C2006/F2402 '05 Outline for Lecture #4 -- updated 01/27/05 09:14 AM

2005 Deborah Mowshowitz, Department of Biological Sciences, Columbia University, New York NY

Note: References for Purves are given first for the 7th edition and then in ( ) for the 6th edition if different. For Becker, refs. in ( ) are for the 4th ed.  For older editions see older schedules.

Handouts: 4B -- Comparison of Types of Transport   4A. Kinetics of Types of Transport

I. Cell-Cell (& Cell-ECM) Connective Structures ;

IV. Cell-Cell (& Cell-ECM) Connective Structures  -- For Pictures see Purves 5.6, & Becker Ch. 11 (exact figures listed below).  For comparisons, see table below and/or Becker table 11-3.

    A. Cell-Cell Junctions

        1. Gap junctions -- Becker fig. 11-23 (11-20); Purves  5.6 & 15.16 (15.18). 

        2. Plasmodesmata -- Purves 15.17 (15.19) or Becker 11-28 (11-25). The plant's equivalent of a gap junction. 

        3. Adhesive (anchoring) junctions -- Spot (with IF) = desmosomes vs belt (with MF) = adherens junctions. Becker fig. 11-19 (11-15) & 11-14 for molecular details (for your interest only). For a nice EM picture see http://trc.ucdavis.edu/mjguinan/apc100/modules/Integument/_index.html (click on generic desmosome).

        4. Tight Junctions -- Becker fig. 11-20 (11-17)

Summary Table of Animal Cell-Cell Junctions:

Name of Junction

Important Structural Features

Function

Gap Junction

Connexons;  small gap between cells (2-4 nm)

Passage of small molecules and ions (signaling & nutrition)

Tight Junction

Fusion of ridges of membrane -- no gap at ridge.

Water Tight Seal between cells; divide membrane into regions

Adhesive or Anchoring
Junctions

Intracellular Plaques with filaments. Classified by:
(a) Shape of plaque: spot vs belt
(b) Type of filaments:
IF (desmosomes) vs MF (adherens junctions)

Cell/cell protein connectors = cadherins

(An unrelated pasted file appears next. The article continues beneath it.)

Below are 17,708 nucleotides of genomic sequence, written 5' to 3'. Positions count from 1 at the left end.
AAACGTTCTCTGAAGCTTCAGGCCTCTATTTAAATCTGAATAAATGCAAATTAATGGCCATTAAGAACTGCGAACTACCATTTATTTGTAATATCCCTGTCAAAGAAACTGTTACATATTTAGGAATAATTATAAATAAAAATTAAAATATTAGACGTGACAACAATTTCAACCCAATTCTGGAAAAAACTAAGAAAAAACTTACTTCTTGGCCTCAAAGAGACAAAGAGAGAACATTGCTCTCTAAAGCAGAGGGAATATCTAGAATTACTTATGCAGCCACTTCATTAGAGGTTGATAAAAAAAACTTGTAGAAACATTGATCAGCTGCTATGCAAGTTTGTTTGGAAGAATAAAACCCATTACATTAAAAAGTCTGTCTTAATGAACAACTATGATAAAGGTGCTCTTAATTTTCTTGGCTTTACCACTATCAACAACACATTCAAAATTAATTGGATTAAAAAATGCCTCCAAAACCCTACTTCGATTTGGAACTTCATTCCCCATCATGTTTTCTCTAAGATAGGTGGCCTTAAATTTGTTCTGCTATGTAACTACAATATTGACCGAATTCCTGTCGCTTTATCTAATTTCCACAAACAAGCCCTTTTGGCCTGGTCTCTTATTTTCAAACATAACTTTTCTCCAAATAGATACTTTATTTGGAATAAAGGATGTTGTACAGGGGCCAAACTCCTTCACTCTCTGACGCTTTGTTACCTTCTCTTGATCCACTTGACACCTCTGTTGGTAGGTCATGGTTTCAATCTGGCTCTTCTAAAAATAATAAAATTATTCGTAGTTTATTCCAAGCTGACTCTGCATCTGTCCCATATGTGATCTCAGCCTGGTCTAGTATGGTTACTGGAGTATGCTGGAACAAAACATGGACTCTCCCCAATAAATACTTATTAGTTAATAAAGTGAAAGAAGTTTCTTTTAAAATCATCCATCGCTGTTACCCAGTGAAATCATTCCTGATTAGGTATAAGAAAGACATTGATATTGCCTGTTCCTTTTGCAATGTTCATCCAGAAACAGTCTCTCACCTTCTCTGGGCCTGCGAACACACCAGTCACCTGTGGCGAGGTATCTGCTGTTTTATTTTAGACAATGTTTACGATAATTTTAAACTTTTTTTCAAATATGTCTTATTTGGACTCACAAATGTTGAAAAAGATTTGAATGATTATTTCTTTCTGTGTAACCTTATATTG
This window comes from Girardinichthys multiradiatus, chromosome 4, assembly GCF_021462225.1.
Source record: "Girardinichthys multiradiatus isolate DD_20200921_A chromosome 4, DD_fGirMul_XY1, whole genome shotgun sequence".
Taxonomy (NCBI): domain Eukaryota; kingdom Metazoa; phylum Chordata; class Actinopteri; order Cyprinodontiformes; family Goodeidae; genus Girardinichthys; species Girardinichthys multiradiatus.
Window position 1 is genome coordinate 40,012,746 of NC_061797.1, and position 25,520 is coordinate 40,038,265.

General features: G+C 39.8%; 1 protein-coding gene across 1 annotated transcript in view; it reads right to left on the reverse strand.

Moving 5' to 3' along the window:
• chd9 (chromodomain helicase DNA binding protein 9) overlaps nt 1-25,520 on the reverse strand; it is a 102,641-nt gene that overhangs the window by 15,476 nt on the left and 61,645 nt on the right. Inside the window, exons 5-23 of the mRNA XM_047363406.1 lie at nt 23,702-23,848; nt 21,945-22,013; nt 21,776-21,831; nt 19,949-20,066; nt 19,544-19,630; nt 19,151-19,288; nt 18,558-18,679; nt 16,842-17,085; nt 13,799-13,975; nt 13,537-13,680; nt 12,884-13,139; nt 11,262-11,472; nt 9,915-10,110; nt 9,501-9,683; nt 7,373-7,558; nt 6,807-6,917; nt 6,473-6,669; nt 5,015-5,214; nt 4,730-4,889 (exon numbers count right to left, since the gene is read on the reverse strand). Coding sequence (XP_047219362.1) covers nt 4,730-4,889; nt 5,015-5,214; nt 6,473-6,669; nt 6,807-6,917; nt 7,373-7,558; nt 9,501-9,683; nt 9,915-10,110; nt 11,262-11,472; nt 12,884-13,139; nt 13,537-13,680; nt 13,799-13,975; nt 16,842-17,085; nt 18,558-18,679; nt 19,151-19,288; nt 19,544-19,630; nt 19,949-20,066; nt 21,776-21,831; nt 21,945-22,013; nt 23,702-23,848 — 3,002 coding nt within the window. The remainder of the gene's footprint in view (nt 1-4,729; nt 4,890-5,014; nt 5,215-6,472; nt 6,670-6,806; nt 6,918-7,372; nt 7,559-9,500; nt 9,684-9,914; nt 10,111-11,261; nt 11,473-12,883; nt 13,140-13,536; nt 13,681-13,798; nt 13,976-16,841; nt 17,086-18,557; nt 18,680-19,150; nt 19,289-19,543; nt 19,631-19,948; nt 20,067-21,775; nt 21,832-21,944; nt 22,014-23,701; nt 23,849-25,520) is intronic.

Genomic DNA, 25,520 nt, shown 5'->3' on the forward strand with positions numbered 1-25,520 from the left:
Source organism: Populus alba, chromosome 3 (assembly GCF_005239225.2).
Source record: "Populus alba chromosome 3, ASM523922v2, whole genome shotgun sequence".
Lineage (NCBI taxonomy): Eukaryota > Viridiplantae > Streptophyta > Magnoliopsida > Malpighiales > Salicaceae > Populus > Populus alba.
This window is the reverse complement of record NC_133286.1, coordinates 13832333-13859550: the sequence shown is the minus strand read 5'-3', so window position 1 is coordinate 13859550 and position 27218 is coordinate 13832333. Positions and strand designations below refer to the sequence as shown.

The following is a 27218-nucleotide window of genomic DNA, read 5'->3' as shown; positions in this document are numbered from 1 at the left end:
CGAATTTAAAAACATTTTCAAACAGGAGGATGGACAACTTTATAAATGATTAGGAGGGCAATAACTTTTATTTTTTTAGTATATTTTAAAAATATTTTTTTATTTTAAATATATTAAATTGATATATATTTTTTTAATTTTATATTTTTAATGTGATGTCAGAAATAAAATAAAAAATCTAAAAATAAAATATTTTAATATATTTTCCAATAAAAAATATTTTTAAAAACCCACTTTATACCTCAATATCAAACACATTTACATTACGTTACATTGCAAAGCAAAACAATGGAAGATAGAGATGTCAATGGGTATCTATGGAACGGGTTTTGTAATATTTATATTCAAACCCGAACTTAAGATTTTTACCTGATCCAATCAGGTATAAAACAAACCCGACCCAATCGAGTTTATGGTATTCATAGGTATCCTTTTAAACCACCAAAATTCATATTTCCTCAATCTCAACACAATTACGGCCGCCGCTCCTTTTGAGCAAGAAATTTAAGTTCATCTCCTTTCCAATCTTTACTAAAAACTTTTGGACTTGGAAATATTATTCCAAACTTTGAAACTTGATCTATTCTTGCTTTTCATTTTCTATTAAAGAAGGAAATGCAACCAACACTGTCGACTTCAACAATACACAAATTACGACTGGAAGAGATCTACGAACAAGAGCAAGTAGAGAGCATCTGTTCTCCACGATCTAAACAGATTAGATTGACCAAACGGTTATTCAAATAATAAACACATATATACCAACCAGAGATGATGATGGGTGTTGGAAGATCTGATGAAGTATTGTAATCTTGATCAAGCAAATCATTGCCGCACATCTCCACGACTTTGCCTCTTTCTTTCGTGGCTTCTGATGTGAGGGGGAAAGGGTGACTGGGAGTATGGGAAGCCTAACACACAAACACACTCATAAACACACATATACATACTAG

Larger gap between cells (25-35 nm)

Strength

    B. Cell - ECM junctions.  Connect cytoskeleton to ECM or solid support.  Resemble half of an adhesive junction (adherens junction or desmosome).(Becker Fig. 11-12. I think diagrams are not quite right but pictures are good.) For a better diagram see http://celljunctions.med.nyu.edu/images/figure1.gif. For a nice EM picture see http://trc.ucdavis.edu/mjguinan/apc100/modules/Integument/skin/hemidesmosome/hemidesmosome2.html

1. Similarities to cell -cell adhesive junctions

a. Plaque (thickening) forms on inside of cell near junction

b. Plaque connects transmembrane protein to IF or MF on inside of cell.

2. Differences from cell-cell adhesive junctions

a. Transmembrane protein is an integrin, not a cadherin

b. Transmembrane protein connects to ECM, or to solid support cell is growing on,  instead of to another cell. 

3. Two Types.

a. Hemidesmosomes  = "half desmosome";  connect to IF on inside of cell. Connect to basal lamina on outside.

b. Focal Adhesions  = "half adherens junction" --  connect to MF on inside of cell and solid support on outside.

At this point, it is a good idea to make a chart for yourself that classifies (or compares and contrasts) all the types of junctions, whether cell-cell or cell-ECM. Also try problems 1-12 & 1-14.

II.  What does a real cell look like? Where are the junctions, etc.?  -- Becker Fig. 11-18 (11-14) or handout 3A, top.

    A. Cells & Tissues

a. Specialization. All cells in multicellular organism are specialized; there is no "typical cell."

b. Types. About 200 different cell types per human.

c. Tissue = Group of cells with similar structure & function that work as a unit.

d. 4 Major cell/tissue types -- muscle, nerve, connective, epithelial

e. Terminology Note: "tissue" is also used in a nonspecific way to mean a group of cells derived from an organ or system as in "kidney tissue." A kidney is an organ made up of many different tissue types.